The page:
In context: For years, hardware makers have observed the attention and valuation multiples enjoyed by software companies with envy. Employees at hardware companies have also longed for the fancy perks their peers receive at software companies, while their hardware teams are fortunate to even have coffee at work. Software may be eating the world, but does that mean only software companies get foosball tables at work?
In recent years, many of these “have-not” companies have increasingly discussed their goals of attaching software revenue streams to their hardware. This ranges from the reviled, like BMW’s heated seats-as-a-service, to Nvidia’s cloud ambitions with its Omniverse platform.
We were reminded of this recently by a TechCrunch article about carmaker Hyundai’s plans for software profits. Full credit to the Hyundai team, as they have some great ideas for generating software revenue from their customers. Their vision is to sell ways to customize car interiors with unique sounds and sports team-themed displays.
This approach is reminiscent of how game makers monetize free games by selling character skins and other decorative items. Hyundai hopes to achieve $15 per month per customer in subscription revenue. With nearly 4 million cars sold last year, this could amount to $700 million in extra high-margin revenue. While it’s an ambitious goal, compared to the $7 billion in profits the company earned, it’s not that dramatic.
Hardware companies essentially have three ways to sell software:
- Sell subscriptions for nonessential but appealing features, like custom skins for in-car displays or heated seats.
- Build a software adjacency to chip functionality.
- Sell standalone software.
In the context of semiconductor companies, all of these options are likely to prove challenging.
To date, we can’t think of a single semiconductor company that has created a software business from scratch. They all do extensive software work, but that’s not the same as selling software.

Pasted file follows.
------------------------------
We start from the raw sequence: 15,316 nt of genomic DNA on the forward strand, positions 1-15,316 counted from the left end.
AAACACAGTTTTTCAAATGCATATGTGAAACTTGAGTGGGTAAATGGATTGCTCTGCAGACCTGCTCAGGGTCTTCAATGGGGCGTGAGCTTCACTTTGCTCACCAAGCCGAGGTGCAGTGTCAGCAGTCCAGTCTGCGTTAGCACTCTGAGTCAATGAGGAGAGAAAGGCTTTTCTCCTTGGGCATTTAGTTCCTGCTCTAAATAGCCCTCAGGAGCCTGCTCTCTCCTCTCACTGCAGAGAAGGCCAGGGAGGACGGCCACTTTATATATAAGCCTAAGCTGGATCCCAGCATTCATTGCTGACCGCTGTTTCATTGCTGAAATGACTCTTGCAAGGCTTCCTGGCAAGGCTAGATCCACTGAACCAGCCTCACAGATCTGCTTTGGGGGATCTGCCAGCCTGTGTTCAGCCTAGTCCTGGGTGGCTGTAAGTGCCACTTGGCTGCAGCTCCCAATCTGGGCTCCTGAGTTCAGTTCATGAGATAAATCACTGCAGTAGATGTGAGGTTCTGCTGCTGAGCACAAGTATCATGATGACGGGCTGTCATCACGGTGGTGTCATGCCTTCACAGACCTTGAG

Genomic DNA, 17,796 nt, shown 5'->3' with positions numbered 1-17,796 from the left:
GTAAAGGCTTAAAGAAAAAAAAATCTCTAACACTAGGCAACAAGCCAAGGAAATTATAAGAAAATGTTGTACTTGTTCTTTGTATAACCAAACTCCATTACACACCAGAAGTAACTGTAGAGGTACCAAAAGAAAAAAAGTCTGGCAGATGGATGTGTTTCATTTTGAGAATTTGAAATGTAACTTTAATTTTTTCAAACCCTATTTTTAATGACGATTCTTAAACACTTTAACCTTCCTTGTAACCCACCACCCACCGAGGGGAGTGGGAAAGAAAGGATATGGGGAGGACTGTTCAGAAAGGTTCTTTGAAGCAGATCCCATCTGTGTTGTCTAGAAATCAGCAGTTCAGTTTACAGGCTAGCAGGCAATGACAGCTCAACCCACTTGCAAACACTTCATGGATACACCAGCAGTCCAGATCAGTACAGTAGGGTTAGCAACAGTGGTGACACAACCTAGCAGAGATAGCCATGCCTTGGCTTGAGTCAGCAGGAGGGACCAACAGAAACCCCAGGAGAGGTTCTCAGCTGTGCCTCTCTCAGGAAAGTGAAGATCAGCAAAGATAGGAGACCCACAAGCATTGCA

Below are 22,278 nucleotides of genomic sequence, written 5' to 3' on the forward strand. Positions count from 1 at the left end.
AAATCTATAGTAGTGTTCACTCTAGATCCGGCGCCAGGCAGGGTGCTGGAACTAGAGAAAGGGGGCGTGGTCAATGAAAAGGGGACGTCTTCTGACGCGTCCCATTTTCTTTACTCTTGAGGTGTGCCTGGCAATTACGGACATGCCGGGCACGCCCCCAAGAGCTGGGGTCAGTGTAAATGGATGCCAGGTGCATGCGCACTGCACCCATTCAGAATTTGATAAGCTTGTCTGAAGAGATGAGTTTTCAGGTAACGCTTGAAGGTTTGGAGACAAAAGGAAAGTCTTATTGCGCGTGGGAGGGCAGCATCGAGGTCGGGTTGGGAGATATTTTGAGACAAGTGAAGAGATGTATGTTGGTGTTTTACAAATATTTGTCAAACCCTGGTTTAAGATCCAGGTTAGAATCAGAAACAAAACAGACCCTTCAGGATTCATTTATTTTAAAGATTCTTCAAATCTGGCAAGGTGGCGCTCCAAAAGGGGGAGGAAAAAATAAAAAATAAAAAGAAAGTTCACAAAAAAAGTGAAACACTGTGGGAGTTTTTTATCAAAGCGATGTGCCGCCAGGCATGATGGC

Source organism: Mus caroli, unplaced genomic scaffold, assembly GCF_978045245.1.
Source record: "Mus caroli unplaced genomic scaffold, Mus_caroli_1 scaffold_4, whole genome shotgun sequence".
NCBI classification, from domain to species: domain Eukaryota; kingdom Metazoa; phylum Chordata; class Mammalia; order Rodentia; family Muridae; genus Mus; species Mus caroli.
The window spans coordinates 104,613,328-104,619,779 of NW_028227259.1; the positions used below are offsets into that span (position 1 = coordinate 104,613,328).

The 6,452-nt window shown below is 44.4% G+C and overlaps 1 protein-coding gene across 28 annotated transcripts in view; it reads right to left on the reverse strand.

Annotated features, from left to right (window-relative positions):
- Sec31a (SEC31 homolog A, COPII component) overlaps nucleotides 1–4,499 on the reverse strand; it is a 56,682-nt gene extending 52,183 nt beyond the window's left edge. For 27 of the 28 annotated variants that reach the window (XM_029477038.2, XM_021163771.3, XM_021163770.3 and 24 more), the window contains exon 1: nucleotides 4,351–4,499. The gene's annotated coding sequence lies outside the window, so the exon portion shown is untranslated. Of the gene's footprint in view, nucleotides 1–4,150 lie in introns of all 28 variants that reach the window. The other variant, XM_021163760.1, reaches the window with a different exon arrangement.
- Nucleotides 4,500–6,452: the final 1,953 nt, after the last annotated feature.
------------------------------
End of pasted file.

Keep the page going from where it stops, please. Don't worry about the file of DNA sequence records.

A few chip companies have acquired software companies, but these acquisitions don’t necessarily provide shining examples for others. Broadcom has acquired several software companies, but they function more like a private equity fund with a portfolio of semiconductor companies.
Intel has also acquired multiple software companies over the years, such as McAfee and Wind River, but they mostly ended up divesting them for less than they paid.
The other two scenarios are equally challenging. Adding extra circuitry to a chip for infrequently used features is already a common practice among chip companies. Loosely speaking, this is usually referred to as binning. For instance, a CPU with 50 cores can be sold at a lower price with 4 cores turned off, or vice versa, a chip with 46 working cores can be upgraded to 50 cores with a firmware update. Either way, it’s still one chip. The problem is that adding features requires space on the chip, which comes at an additional cost, so it’s not always easy to incorporate. Regardless, this is not really a software service, except insofar as it is marketed as one.
Alternatively, chip companies can offer an add-on service that is somehow tied to circuits on a chip. This is essentially what Nvidia is trying to achieve with Omniverse, a cloud GPU service that has all of Nvidia’s features activated 100%. However, Nvidia is an outlier, as they have a dominant position in AI training right now, which grants them sufficient market power to pull this off.
That being said, this model is not entirely far-fetched. We believe it’s something startup chip companies should explore. As we’ve noted previously, the biggest hurdle to this model is selling it to customers. Most chip companies lack software sales expertise. Startups can build that capability from day one, which is much easier than integrating a salesforce into a company with thousands of employees. Even Nvidia, with all its market control, relies on Microsoft and Google to really sell this service to end customers.